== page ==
(2) Short Years
a) Short Credit Year
If a credit year is a short taxable year, then the average annual gross receipts of the taxpayer for the 4 prior taxable years used in determining the base amount under section 41(c)(1) must be modified by multiplying that amount by the number of months in the short taxable year and dividing the result by 12. Treas. Reg. § 1.41-3(b).
b) Short Taxable Year Preceding the Credit Year
If one or more of the four taxable years preceding the credit year is a short taxable year, then the gross receipts for such year are deemed to be equal to the gross receipts actually derived in that year multiplied by 12 and divided by the number of months in that year.
c) Short Taxable Year in Determining Fixed-Base Percentage
No adjustment is made on account of a short taxable year to the computation of a taxpayer’s fixed-base percentage.
Section 41(f)(3) generally requires an adjustment to be made to the base amount in the case of the acquisition or disposition of a major portion of a trade or business. Therefore, the examiner must ascertain whether the taxpayer made any acquisitions or dispositions that could affect the research credit computation. Compare the prior years and question any large discrepancies.
Change in ownership of a business is discussed under section 41(f)(3). Acquisition of the stock of another company, or disposition of stock, standing alone, does not trigger application of section 41(f)(3). See I.R.C. § 41(f)(1).
(4) Partnership Issue
Section 41 requires that a taxpayer incur credit-eligible research expenditures "in carrying on" any "trade or business“. Thus, two conditions must be satisfied to qualify for the credit. First, as under section 174, there must be a qualifying trade or business. Second, the expense must be incurred in carrying on that trade or business.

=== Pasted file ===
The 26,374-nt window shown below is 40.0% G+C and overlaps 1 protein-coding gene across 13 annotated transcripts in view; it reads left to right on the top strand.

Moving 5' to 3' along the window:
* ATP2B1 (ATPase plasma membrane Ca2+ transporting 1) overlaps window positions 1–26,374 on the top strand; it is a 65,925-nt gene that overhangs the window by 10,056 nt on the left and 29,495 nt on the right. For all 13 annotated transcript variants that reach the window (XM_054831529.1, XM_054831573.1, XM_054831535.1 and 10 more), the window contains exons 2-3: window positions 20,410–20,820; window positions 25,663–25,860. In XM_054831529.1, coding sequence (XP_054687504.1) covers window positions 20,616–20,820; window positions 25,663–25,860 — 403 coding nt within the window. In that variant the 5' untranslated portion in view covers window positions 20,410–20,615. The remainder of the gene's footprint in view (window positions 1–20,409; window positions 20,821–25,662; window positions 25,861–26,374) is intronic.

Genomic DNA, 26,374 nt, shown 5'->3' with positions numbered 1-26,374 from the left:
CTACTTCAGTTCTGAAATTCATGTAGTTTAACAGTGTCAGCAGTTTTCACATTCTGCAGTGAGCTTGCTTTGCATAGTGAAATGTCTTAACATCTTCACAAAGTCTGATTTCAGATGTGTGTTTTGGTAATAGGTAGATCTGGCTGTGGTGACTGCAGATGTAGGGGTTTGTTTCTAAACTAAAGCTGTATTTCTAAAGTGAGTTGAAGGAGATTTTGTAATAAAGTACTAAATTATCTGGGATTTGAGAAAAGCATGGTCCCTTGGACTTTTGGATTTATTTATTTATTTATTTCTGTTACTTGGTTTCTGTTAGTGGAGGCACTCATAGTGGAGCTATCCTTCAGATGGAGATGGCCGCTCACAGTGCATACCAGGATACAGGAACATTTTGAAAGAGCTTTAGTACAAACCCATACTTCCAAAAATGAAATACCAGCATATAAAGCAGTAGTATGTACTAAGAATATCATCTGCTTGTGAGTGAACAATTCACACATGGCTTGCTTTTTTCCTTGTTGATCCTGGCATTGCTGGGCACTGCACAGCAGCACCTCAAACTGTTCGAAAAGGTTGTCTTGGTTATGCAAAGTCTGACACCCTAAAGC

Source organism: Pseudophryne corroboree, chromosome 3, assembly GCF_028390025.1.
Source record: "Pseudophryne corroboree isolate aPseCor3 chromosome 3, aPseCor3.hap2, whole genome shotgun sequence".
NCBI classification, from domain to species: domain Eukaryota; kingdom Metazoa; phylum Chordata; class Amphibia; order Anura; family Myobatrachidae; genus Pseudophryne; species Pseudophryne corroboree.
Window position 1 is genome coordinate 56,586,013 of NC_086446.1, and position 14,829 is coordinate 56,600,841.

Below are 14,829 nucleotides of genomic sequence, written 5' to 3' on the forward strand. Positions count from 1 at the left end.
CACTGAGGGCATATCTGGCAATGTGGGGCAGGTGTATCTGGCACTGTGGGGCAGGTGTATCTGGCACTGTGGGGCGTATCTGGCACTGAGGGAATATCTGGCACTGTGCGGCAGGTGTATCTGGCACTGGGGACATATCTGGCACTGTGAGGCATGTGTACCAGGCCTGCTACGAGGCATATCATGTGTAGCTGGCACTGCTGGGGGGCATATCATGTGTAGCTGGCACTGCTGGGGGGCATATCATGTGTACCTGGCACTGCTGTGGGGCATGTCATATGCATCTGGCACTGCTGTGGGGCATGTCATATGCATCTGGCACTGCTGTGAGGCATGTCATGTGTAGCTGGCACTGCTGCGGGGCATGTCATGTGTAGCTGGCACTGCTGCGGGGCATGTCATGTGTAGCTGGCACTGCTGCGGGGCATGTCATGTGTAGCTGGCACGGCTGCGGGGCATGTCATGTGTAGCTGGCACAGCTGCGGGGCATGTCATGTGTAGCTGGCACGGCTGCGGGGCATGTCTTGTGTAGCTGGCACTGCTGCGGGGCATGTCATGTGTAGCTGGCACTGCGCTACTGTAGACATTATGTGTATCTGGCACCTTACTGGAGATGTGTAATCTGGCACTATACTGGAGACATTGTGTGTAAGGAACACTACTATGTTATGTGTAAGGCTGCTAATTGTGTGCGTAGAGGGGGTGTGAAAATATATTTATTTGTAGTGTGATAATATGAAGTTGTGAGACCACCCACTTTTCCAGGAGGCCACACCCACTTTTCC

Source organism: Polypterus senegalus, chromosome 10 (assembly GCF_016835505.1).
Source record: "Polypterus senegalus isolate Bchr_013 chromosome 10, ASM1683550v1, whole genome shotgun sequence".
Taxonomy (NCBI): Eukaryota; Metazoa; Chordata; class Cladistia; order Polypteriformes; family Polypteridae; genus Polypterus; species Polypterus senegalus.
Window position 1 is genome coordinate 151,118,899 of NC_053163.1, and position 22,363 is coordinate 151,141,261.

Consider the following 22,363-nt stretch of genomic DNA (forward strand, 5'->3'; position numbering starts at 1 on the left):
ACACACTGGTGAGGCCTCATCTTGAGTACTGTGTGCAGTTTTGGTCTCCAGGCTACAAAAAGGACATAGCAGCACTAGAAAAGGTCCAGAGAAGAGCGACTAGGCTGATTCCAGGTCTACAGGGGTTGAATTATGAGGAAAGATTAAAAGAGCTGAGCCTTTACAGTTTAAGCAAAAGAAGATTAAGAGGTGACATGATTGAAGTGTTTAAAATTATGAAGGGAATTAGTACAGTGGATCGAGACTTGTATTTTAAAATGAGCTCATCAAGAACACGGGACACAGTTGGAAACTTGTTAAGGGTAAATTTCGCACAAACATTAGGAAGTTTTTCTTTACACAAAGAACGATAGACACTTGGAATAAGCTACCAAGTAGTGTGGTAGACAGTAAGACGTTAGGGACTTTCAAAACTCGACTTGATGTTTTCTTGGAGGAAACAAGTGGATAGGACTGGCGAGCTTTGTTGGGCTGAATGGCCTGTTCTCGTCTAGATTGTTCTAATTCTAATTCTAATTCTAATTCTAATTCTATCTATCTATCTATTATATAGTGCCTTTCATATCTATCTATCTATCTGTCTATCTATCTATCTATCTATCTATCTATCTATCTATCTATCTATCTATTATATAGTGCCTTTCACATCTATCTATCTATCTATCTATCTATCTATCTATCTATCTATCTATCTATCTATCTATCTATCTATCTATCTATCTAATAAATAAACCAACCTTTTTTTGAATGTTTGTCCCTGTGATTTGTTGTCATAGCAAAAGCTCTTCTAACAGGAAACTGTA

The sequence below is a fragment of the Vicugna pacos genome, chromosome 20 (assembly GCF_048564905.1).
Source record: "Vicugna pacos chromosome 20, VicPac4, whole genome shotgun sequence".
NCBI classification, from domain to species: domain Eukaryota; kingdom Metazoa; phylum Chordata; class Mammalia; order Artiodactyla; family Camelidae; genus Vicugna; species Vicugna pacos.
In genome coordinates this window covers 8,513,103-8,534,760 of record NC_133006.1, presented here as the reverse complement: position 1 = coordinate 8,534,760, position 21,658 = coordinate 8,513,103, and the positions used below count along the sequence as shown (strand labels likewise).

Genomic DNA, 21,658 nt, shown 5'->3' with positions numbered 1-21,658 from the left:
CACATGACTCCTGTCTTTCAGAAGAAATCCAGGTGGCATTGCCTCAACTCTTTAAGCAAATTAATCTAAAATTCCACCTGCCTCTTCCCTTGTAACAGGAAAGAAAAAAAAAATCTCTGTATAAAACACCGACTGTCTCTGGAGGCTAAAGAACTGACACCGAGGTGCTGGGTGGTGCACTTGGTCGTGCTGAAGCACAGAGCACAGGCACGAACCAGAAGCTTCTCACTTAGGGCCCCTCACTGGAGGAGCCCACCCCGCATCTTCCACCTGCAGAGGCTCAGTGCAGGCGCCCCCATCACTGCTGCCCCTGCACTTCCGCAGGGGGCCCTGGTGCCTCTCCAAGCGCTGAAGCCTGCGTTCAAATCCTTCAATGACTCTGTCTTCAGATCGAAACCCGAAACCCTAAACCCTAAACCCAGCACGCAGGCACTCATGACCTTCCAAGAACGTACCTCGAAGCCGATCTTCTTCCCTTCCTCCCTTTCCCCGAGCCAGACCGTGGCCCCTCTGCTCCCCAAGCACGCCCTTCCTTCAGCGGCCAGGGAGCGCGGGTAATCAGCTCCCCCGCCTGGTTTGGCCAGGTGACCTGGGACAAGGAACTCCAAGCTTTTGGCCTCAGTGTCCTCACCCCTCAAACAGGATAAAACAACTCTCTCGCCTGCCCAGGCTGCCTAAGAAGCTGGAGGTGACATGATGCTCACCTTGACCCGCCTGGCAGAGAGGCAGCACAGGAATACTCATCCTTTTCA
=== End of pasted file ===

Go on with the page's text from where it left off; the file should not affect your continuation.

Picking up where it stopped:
The "in carrying on" and "trade or business" tests for the research credit generally are the same as the test for the purposes of section 162. The expenses must relate to a particular trade or business of the taxpayer that is being carried on at the time the expenses are paid or incurred. Thus, expenses paid or incurred in connection with a trade or business within the meaning of section 174 are not necessarily paid or incurred in carrying on a trade or business for purposes of section 41.
As is the case with section 174, when a taxpayer contracts out research and intends to sell or license the results thereof, the section 41 trade or business requirement is not satisfied if the activity is merely a financing arrangement.
a) Application of Test at Partnership Level
Under section 162, it is well established that the determination of the existence of a trade or business with respect to a partnership must be made at the partnership level, without regard to the existing businesses of the corporate or individual partners. The research credit regulations generally follow the section 162 approach to the application of the trade or business requirement to a partnership. Thus, if a newly formed research partnership initially has no active trade or business, the "in carrying on" requirement generally bars eligibility for the research credit.
b) Special Exception for Qualifying Joint Ventures
The research credit regulations provide that an in-house research expense or contract research expense paid or incurred by a partnership other than in carrying on a trade or business of the partnership is eligible for the credit if certain conditions are met. The regulations do not require that all partners meet the "in carrying on" test, but do contain limits similar to those in section 168(h)(6) (relating to tax-exempt use property).
c) Expenditures Relating to a Startup Business
Special rules for startup ventures in applying the trade or business requirement are set forth in section 41(b)(4).
4 The Tax Relief Extension Act of 1999 amended section 41(c)(4)(A) by striking 1.65 percent and inserting 2.65 percent, by striking 2.2 percent and inserting 3.2 percent, and by striking 2.75 percent and inserting 3.75 percent. This change applies to taxable years beginning after June 30, 1999.